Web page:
Jana said it is also working with former Safeway chief marketing officer Diane Dietz and food writer Mark Bittman as consultants. Murphy bought $44 million worth of Whole Foods stock, while Dickson, Adler, Dietz and Bittman bought smaller amounts of stock, according to Jana’s filing. The filing also disclosed that Jana plans to “internalize grocery distribution and limit the influence of its primary wholesale distribution partner,” United Natural Foods Inc (UNFI. O), which in turn relies on Whole Foods for about a third of its sales. United Natural’s shares tumbled 8.2 percent to close at $39.47.

FULL-BLOWN PROXY FIGHT Jana, founded by Barry Rosenstein in 2001, oversees $6 billion and has engaged with companies dozens of times. Only once, in the case of Agrium Inc (AGU. TO), has it entered into a full-blown proxy contest. In its filing, the hedge fund said it wanted to boost Whole Foods’ undervalued shares by discussing issues like optimizing its real estate and capital allocation strategies as well as its management analytics and digital capabilities. Whole Foods has been losing shoppers to rivals as the natural and organic category that it pioneered has gone mainstream via grocery rivals ranging from Kroger Co (KR. N) and Wal-Mart Stores Inc (WMT. N) to newer competitors such as Inc (AMZN. O) and meal kit provider Blue Apron.

Late last year, Whole Foods returned co-founder John Mackey to the role of solo chief executive after six years of splitting the job with co-CEO Walter Robb, who focused on operations, betting that Mackey would be best to lead a turnaround. Mackey is an outspoken libertarian with a knack for capitalizing on nascent food trends, but he also has courted controversy. For years before the company’s purchase of organic food producer Wild Oats, Mackey used the alias “Rahodeb,” an anagram of his wife’s name, to post comments on web forums praising Whole Foods and criticizing Wild Oats. Jana announced its plans to push for change long before the company’s annual meeting which is not expected to occur until early next year. Whole Foods in February cut its full-year sales and profit forecasts after posting its sixth straight quarter of same-store sales declines. In addition to closing stores and centralizing its business, Whole Foods now is working with Dunnhumby, a consumer data subsidiary of Tesco Plc, in a bid to catch up with Kroger and other rivals that already use such information to improve merchandising and personalize offers to loyal customers.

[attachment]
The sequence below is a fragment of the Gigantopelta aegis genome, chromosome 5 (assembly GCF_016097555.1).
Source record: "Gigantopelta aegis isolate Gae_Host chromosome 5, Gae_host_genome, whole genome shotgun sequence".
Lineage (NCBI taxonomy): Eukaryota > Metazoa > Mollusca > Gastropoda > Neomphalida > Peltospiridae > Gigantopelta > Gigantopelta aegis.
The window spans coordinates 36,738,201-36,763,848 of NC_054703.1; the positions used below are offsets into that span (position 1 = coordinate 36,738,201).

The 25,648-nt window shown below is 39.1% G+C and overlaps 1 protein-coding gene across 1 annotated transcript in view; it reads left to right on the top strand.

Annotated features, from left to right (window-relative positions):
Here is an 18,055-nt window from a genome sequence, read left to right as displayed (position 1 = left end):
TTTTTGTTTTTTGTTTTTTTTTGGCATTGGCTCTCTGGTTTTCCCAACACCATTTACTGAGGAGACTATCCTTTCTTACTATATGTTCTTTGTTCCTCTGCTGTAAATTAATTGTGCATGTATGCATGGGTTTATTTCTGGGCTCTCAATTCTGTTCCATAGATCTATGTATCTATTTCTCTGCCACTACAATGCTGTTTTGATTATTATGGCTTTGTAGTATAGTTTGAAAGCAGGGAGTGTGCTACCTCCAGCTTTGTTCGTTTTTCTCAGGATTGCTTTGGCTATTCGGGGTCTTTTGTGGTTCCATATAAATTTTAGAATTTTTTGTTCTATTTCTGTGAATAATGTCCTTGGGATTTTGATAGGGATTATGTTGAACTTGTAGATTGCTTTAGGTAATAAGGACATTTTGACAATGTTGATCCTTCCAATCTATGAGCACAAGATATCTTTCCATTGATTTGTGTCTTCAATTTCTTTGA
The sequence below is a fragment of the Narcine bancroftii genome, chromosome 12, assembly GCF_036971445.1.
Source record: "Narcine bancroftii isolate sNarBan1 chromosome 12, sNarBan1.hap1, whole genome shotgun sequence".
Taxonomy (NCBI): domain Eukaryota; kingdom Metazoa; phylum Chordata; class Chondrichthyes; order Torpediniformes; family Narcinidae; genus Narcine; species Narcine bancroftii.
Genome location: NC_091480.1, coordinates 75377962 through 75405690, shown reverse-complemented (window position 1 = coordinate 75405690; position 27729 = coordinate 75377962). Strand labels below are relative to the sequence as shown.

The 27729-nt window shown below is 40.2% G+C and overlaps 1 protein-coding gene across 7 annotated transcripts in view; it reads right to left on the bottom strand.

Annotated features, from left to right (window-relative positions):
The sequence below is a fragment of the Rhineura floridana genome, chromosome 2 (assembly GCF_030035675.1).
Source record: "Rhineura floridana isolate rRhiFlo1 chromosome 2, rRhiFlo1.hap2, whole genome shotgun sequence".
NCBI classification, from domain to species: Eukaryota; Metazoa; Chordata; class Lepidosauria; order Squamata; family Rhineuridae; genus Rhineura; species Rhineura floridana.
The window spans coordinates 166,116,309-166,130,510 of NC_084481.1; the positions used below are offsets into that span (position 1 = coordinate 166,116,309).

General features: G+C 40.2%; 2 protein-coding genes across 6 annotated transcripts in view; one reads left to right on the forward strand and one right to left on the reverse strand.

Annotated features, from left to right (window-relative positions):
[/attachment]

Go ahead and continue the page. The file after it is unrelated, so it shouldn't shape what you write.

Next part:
A customer exits a Whole Foods Market in New York City, U.S., February 7, 2017.

REUTERS/Brendan McDermid

BHP rebuffs Elliott’s reform plan, says costs outweigh gains SYDNEY/LONDON BHP Billiton on Monday rejected a plan by activist shareholder Elliott Advisors to scrap the miner’s dual company structure, split off its oil business and return more cash to investors, saying the costs would outweigh any benefits.

AT&T bets on 5G with Straight Path Communications buy for $1.25 billion AT&T Inc said on Monday it would buy Straight Path Communications Inc , a holder of licenses to wireless spectrum, for $1.25 billion in an all-stock deal as it aims to accumulate the airwaves it needs for a next generation network.